A select group of people got a private demo of Epic Games' Unreal Engine 4 at the Game Developers Conference in March, and Stu Horvath of Ars Technica's sister publication Wired was one of the lucky few. UE4 has many new features that will let it continue to sit on the Throne of Games (Engines), though Wired hints that old console hardware may hinder its crack at progress.
The most recently released version of Epic Games' engine, Unreal Engine 3, powered the game Gears of War released in 2006. Since then, it's been an unstoppable force behind over 150 games, including the Mass Effect trilogy, Batman: Arkham Asylum, Mirror's Edge, and Borderlands.
One of the distinct properties of UE4 is its ability to create and display effects based on the inherent properties of an environment, rather than displaying pre-programmed ones based on anticipated scenarios. For example, light that travels through water would refract, and a character that stands in a mirror would see a reflection of themselves, not a pre-programmed image or pre-rendered character standing on the other side. This natural behavior presumably creates much less work for developers—rather than having to explicitly teach everything how to react to every individual stimulus, objects have inherent behaviors and know what to do.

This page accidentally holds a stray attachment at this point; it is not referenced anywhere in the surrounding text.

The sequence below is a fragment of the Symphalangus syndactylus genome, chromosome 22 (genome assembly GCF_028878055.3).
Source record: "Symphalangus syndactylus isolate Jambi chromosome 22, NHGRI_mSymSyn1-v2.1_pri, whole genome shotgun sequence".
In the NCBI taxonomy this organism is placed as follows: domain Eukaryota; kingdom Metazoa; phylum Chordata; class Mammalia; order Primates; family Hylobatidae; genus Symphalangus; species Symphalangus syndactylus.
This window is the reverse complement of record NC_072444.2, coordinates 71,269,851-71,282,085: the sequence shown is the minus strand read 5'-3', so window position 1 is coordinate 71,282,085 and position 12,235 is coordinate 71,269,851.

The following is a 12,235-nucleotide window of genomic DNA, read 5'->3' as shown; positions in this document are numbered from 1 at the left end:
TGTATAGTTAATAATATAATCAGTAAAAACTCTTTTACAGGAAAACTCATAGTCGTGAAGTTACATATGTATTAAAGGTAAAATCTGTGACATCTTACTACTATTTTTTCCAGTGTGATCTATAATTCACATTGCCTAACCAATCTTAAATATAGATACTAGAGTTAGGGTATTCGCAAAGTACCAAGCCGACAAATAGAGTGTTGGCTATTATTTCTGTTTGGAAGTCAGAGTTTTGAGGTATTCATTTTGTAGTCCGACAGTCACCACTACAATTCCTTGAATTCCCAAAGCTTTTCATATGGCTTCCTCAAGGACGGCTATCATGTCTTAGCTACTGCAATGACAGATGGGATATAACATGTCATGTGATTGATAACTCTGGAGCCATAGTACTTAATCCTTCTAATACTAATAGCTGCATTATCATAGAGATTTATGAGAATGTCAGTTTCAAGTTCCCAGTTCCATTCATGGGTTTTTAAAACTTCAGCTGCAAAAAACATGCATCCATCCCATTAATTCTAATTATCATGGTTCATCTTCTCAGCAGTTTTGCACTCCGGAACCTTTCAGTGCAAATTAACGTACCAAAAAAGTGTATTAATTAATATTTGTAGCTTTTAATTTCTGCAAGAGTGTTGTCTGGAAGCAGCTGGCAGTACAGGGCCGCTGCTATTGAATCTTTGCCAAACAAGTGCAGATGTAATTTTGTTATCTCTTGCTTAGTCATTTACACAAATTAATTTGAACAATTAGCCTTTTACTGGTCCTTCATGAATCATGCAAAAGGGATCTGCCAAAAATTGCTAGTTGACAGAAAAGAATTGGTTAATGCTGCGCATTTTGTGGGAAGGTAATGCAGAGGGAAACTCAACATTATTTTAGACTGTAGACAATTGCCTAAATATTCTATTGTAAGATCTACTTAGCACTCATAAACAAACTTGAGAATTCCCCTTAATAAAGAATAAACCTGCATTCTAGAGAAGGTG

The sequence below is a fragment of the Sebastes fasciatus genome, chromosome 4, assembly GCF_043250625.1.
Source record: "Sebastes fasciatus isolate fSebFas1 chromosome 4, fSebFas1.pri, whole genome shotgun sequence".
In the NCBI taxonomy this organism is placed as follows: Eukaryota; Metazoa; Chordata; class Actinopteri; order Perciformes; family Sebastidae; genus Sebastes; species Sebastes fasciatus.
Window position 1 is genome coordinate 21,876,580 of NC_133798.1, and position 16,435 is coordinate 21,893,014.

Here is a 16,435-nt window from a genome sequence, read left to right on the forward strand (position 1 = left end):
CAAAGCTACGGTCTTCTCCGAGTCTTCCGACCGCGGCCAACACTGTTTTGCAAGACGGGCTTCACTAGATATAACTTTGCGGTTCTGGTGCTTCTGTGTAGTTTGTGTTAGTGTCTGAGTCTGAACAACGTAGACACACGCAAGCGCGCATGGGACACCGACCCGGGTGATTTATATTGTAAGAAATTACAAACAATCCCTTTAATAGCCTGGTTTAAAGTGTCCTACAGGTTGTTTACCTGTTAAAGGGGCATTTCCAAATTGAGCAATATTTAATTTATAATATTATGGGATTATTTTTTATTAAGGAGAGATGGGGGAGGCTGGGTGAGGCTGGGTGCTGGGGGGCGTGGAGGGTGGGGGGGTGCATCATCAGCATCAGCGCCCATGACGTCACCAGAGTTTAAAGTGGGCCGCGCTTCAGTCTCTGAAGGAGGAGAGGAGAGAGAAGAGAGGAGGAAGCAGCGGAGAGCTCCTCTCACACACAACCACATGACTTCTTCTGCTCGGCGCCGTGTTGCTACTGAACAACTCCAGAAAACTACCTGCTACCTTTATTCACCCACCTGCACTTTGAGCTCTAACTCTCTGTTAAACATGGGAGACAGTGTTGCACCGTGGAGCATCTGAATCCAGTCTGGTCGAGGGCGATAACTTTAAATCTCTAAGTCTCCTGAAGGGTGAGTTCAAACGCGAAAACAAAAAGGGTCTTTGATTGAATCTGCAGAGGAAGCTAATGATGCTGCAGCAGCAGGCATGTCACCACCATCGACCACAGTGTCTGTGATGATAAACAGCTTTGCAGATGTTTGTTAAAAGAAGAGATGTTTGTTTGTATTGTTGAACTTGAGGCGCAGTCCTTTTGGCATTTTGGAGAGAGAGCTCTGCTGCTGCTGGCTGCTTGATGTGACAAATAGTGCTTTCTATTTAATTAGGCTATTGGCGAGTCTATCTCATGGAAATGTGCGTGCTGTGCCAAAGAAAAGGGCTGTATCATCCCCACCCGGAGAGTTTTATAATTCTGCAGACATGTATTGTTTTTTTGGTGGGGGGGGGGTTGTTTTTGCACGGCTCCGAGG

Another one of UE4's desirable new features is its particle effects, or the ability to render hordes of tiny objects and all of their erratic motions. In the demo shown at GDC, onlookers saw the engine's ability to render many pieces of ash floating in the air, and dust particles floating in the light of a flashlight in a dark room. Normally, having to render the odd and easily affected paths of particles brings processors to their knees, but with UE4 running on an NVIDIA Kepler GTX 680, they drifted without effort.